President Bush has agreed to stop opposing the McCain amendment to the defense authorization bill, which bans torture of detainees in U.S. custody ("Bush accedes to McCain in backing ban on torture").
This is more a matter of political reality than any change to a kinder heart for Bush -- the House voted on Wednesday to support McCain's amendment by 308 to 122, setting Bush up for an override of any veto he might chose to invoke.
It remains to be seen if the U.S. authorities might simply do an "end-run" around this new restriction, by either "extraordinary rendition" or simple extradition to countries that don't have qualms about using "extreme interrogation techniques."
Or they may simply decide to violate the law (the abuse of prisoners in U.S. custody in prisons in Iraq were against the law as well -- and they still happened), as has happened in the past (can you say "contra-dancing" and "arms for hostages," boys and girls? I knew you could)
But at least we have, as a nation, agreed in principle that we *are* a part of a greater whole regarding our presence in the world at large.
One can hope that the next round of elections in the U.S. will have voters take a hard look at the 10 Senators and the 112 Representatives in the House who have gone on record as being in support of the use of torture.
Update -- The Philidelphia Inquirer has an article that details a new amendment to John McCain's anti-torture bill. ( "Senate, White House hypocrisy on torture" )
Sen. Lindsay Graham (R.-S.C.)has appended a second amendment to the defense authorization bill --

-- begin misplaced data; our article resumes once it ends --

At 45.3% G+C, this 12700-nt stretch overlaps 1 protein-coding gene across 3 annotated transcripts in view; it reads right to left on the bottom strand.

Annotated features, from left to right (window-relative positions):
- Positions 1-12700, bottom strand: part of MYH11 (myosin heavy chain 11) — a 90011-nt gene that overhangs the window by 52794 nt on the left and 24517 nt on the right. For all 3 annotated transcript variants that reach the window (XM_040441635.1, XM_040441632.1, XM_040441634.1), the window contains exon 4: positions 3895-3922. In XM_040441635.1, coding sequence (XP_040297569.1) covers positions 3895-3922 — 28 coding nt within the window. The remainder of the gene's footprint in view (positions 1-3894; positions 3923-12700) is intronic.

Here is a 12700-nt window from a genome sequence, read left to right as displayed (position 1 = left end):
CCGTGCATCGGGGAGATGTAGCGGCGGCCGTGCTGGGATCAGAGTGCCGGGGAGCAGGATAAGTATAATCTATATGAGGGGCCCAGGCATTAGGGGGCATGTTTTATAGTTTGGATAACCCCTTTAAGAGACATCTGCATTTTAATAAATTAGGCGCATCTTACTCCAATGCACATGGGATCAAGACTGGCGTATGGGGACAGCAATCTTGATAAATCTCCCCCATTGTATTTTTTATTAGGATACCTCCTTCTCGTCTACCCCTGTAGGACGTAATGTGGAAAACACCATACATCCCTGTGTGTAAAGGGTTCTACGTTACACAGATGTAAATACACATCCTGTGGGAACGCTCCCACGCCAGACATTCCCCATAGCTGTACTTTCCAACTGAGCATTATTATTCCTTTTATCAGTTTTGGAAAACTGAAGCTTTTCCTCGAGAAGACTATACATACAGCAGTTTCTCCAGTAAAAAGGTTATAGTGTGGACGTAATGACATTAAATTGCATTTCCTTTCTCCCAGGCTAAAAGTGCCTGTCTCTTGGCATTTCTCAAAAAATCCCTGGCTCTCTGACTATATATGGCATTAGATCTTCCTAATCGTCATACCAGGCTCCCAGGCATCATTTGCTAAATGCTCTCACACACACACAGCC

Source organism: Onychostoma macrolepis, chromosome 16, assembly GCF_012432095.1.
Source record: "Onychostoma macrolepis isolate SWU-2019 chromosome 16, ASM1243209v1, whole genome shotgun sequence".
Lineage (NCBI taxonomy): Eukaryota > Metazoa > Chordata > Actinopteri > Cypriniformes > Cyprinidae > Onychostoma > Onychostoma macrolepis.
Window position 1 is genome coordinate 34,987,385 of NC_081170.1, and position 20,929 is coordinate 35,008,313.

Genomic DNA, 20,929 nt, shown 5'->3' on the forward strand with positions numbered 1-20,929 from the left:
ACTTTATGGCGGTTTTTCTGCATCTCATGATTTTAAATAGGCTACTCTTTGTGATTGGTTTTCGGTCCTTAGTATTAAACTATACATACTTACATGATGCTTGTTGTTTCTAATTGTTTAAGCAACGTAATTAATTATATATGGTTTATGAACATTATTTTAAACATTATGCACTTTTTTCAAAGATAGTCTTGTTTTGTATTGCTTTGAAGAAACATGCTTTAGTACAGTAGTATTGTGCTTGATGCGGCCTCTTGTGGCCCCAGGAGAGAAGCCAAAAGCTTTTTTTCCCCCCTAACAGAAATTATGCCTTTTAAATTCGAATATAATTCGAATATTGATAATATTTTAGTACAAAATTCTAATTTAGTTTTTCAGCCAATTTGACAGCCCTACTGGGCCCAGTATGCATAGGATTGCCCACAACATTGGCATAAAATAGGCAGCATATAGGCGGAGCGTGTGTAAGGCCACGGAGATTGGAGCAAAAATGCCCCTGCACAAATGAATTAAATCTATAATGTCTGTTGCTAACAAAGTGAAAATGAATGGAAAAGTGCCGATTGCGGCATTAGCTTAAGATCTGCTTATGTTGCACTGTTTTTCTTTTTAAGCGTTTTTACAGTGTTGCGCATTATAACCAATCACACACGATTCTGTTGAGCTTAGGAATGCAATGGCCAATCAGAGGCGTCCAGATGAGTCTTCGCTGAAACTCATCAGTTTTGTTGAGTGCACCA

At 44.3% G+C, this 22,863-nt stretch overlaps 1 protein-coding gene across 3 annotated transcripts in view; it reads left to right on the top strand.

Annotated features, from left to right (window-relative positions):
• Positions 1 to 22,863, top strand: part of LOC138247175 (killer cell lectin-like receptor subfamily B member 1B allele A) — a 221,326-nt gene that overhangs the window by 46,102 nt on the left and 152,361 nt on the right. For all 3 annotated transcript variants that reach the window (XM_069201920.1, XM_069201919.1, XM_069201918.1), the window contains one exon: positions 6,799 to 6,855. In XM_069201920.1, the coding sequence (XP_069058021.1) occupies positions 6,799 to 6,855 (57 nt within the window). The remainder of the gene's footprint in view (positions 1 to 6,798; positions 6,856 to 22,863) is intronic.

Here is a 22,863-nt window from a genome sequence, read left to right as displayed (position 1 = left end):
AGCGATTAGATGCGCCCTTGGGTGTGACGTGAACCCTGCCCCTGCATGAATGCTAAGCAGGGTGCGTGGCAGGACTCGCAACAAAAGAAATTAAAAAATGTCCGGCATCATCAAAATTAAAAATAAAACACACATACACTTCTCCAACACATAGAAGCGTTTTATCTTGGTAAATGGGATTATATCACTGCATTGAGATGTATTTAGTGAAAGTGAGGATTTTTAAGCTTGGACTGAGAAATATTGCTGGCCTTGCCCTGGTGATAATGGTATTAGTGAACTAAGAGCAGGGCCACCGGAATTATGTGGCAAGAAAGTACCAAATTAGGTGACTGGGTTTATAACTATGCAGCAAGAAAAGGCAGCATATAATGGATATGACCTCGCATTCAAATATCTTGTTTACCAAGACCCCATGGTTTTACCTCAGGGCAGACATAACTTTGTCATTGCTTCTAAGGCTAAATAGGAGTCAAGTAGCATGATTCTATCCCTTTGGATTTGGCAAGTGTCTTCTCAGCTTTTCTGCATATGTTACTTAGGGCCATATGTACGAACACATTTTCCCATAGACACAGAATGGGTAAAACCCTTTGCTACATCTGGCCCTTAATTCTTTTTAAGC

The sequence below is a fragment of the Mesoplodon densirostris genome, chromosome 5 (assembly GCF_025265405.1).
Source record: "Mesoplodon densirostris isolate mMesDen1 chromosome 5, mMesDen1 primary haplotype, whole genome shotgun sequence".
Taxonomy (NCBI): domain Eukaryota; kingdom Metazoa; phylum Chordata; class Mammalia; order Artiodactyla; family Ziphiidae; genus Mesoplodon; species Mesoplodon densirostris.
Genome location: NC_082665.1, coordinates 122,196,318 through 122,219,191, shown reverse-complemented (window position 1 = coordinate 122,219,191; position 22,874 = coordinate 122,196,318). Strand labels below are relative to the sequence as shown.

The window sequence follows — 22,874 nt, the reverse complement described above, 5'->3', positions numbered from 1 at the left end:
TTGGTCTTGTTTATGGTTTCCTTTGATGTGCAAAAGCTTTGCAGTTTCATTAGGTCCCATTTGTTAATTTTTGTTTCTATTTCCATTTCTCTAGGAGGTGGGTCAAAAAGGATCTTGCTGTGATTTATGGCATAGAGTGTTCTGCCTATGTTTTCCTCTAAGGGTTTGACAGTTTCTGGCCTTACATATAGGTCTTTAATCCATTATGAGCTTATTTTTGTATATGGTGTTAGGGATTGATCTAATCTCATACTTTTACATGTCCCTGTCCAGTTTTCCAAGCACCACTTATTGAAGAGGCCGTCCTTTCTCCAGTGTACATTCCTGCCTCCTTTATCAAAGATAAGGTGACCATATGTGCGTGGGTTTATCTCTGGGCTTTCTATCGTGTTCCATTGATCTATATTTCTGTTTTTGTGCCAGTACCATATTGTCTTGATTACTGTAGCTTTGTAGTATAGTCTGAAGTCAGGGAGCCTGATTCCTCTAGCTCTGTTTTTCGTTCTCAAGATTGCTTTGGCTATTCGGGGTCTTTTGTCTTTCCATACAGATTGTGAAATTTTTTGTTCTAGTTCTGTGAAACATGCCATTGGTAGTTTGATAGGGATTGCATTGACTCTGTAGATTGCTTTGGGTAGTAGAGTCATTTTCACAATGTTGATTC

This one bars Guantánamo detainees from going to federal court to enforce the rights that McCain would declare sacrosanct.
A shabby compromise is in the making. Bush removes his veto threat - as long as Graham's amendment remains in the bill - to transform McCain's principles into a hypocritical gesture: Listen up, world, we are against torture at Guantánamo - as long as nobody can complain about it.
To deflect critics, Graham has created an exception to allow Guantánamo inmates their day in court once they are finally convicted of a crime by a military tribunal. But this exception creates more perverse incentives. If a detainee has been victimized, the best way to cover it up is to hold him indefinitely as an "enemy combatant" and never send him before a military tribunal. That way, he will never get access to a federal court
Despite the high stakes, Graham did not even give Congress a fair chance to consider the matter. He made an end run around the Senate Judiciary Committee, chaired by Sen. Arlen Specter (R., Pa.), and persuaded the Senate to accept his court-stripping rider as a floor amendment. Specter eloquently protested, but he was outvoted in the rush to push the matter into a conference committee.
The Senate leadership plans to continue its rush tactics this week. It will ask the Senate to rubber-stamp the final conference bill before it begins its Christmas recess. But Specter should stand firm against a cynical compromise that will defang McCain's anti-torture initiative. Given the grave issues raised by the Graham amendment, a filibuster is entirely appropriate to give the judiciary committee a chance to expose the Graham amendment to sober second thought. It would be tragic if McCain's admirable proposal becomes an occasion for yet another assault on the fundamental principles of the American Constitution.
As they say in Parliment: "Shame! Shame!"